Still, fight Modes, online is not easy. With 43 million followers on Facebook and 45 million on Twitter worldwide, he is one of the world’s most followed politicians. The congress, Gandhi still only has 8.1 million followers on Twitter and 2.2 million on Facebook.

A request from Reuters to the BJP’s social media center in Jaipur was decreased, but a member of the party of the Rajasthan state of THE device, Mayank Jain, said it ran similar social media activities of two apartments in the city.

“The congress understands social media a bit now, but they do not have the volunteer manpower,” Jain said in an interview, showing dozens of BJP WhatsApp groups on his phone, one of which was named “BJP RAJASTHAN’S Warriors”.


While Twitter and Facebook were embraced by the Indian politicians – especially in the BJP in 2014, it is WhatsApp that is now the social media tool of your choice.

In the city of Jaipur and the nearby rural town of Tonk, where traditional methods, such as public speeches and poster campaigns were used during the state poll, the Congress and the BJP party workers showed a Reuters reporter dozens of WhatsApp groups they were part of, and is used for the conduct of campaigns.

The congress said its volunteers managed 90,000 WhatsApp groups in Rajasthan, while the BJP said that the controlled 15,000 WhatsApp groups directly with the employees campaign by approximately 100,000 groups.

But WhatsApp has in the center of controversy. After the fake child kidnapping messages were spread on the platform in India, was flooded with lies and conspiracy theories ahead of the October elections in Brazil.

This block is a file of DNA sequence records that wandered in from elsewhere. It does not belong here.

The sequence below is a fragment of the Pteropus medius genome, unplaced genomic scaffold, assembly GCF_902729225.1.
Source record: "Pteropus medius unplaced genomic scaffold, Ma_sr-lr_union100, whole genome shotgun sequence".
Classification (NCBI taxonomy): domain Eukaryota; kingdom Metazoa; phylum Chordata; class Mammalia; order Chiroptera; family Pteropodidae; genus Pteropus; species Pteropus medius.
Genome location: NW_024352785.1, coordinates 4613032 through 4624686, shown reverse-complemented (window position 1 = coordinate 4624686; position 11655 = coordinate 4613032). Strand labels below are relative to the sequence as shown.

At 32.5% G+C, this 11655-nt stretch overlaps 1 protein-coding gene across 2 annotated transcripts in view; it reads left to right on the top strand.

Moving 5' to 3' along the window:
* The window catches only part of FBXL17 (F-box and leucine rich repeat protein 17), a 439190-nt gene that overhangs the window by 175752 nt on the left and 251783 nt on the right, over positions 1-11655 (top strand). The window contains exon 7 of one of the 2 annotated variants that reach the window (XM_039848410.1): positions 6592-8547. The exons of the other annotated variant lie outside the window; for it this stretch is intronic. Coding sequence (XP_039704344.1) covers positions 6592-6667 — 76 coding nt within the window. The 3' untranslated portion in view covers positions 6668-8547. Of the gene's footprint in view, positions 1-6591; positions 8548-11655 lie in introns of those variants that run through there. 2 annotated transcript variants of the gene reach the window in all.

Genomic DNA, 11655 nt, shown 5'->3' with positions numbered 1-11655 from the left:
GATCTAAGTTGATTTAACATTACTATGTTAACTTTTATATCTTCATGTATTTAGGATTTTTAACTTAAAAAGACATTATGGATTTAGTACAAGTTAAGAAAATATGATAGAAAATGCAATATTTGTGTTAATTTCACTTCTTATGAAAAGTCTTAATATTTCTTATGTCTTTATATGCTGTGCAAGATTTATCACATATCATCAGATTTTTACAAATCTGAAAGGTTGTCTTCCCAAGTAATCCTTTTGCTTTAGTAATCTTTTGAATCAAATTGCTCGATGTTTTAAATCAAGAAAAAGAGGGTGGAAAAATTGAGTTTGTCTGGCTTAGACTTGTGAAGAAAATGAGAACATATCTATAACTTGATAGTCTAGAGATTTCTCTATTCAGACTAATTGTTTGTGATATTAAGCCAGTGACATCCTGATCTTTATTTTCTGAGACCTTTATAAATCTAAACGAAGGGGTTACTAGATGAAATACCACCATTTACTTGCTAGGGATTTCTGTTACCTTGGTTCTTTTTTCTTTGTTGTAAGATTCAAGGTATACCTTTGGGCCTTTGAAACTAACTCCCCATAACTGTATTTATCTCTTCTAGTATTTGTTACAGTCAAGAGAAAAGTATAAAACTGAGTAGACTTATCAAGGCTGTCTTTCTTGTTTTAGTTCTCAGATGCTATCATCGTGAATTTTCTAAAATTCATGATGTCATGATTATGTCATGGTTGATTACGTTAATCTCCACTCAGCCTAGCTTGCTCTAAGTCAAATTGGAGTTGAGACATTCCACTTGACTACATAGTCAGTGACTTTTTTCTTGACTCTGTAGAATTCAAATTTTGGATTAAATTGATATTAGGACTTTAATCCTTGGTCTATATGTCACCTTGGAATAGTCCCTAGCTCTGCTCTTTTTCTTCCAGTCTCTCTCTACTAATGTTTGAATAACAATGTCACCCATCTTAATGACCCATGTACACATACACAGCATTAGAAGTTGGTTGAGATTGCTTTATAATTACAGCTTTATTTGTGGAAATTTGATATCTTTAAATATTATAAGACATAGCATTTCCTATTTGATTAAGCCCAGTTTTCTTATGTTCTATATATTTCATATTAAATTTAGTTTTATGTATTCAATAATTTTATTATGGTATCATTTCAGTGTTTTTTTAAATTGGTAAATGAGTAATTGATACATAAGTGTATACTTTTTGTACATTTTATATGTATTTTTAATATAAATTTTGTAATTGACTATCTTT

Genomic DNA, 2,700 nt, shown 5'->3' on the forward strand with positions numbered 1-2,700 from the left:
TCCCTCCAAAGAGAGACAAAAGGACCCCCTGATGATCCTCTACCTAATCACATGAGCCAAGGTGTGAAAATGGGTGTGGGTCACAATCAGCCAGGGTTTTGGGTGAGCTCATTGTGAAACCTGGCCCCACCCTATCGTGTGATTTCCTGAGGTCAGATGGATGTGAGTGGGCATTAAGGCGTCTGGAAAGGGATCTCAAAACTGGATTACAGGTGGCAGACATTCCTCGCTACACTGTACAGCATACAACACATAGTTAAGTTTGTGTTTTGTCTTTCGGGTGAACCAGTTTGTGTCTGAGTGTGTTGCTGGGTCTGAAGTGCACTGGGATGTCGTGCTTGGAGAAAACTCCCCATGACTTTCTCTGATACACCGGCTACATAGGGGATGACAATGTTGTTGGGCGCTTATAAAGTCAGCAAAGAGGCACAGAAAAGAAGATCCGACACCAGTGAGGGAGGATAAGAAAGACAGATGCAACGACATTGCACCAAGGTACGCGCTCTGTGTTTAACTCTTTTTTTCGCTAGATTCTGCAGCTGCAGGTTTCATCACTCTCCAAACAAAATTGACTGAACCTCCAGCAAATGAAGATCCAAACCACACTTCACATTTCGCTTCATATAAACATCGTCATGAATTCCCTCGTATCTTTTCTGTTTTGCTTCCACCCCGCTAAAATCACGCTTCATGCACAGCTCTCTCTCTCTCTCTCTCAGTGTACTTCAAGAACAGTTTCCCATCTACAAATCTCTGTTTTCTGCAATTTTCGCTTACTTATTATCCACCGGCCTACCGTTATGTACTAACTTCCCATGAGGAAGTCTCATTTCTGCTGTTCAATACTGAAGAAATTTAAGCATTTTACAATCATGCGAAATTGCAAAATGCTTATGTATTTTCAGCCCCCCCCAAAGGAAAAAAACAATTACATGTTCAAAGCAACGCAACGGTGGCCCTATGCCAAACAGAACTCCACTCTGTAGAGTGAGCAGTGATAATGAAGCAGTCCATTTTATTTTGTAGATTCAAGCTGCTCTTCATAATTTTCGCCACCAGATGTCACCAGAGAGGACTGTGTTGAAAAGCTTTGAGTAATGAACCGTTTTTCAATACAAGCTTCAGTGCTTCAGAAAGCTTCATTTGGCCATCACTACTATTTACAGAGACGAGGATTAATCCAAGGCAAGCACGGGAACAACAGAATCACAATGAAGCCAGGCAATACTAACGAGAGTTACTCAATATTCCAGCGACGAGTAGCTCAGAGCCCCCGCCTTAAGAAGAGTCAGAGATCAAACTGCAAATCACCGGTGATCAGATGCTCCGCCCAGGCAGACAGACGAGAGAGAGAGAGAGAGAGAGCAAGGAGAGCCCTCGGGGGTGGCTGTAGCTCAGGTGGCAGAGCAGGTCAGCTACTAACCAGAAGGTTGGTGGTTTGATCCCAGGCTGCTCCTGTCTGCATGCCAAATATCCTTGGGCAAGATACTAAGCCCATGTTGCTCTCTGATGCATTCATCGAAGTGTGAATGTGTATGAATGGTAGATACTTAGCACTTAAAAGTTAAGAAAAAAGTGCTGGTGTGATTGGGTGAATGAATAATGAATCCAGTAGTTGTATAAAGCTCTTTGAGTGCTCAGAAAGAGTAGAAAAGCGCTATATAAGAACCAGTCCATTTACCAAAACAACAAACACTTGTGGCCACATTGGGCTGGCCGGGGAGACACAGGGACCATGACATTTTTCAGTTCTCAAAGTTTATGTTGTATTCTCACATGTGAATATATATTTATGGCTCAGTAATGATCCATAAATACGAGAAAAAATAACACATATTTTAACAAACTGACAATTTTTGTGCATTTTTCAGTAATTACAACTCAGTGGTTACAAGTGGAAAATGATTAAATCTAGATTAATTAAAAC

WhatsApp’s end-to-end encryption offers the possibility for groups of hundreds of users to exchange texts, photos and video outside the competence of the government, an independent fact-checkers, or even the platform itself.

“WhatsApp is the biggest challenge for us now on the social media,” says Nitin Deep Blaggan, a senior police officer tasked with monitoring content online in Jaipur.

WhatsApp has limited the number of messages a user can forward at one time to 20, but in India, specifically the ceiling is set at five. The company blocked “hundreds of thousands” of accounts in Brazil during the election period, and the same was expected to lead India’s polls, a source aware of the company’s thinking said this month.

“We are working with political organizers to inform them that we will take action against the accounts that are sending automated spam messages,” Carl Weighed, WhatsApp’s head of communications, told Reuters in a statement. He did in the name of all the parties.

A Facebook spokeswoman said the company was “committed to maintaining election integrity,” and making efforts to weed “false news”. Twitter said that it had made efforts for the protection of the electoral process and to better detect and stop malicious activities.

During the Rajasthan election, police ran a 10-man social media monitoring unit, the tracking of tweets and Facebook posts related to the state polls. In the control room, the messages are displayed on wall-mounted screens and automatically filtered in neutral, positive or negative, to share.

The negative posts received special attention – they were manually checked, and sometimes marked senior police officers for further investigation and action.

An official look at computer screens in a police war room to monitor social media posts in Jaipur in the desert state of Rajasthan, December 3, 2018. REUTERS/Aditya Kalra

The only purpose, members of the monitoring team said, was to ensure that there is no online post spilled into violence.

One of the posts highlighted by the police when Reuters visited, was a video of a Congress leader of the rally where people seemed to shout slogans in favor of Pakistan, India’s old enemy.

Congress’ near the war room had already debunked the video that they said was doctored. Within hours, party workers posted what they said was an “original” video, which showed that no one shouted slogans in the rally.

Reporting by Aditya Kalra in Jaipur; Editing by Martin Howell and Raju Gopalakrishnan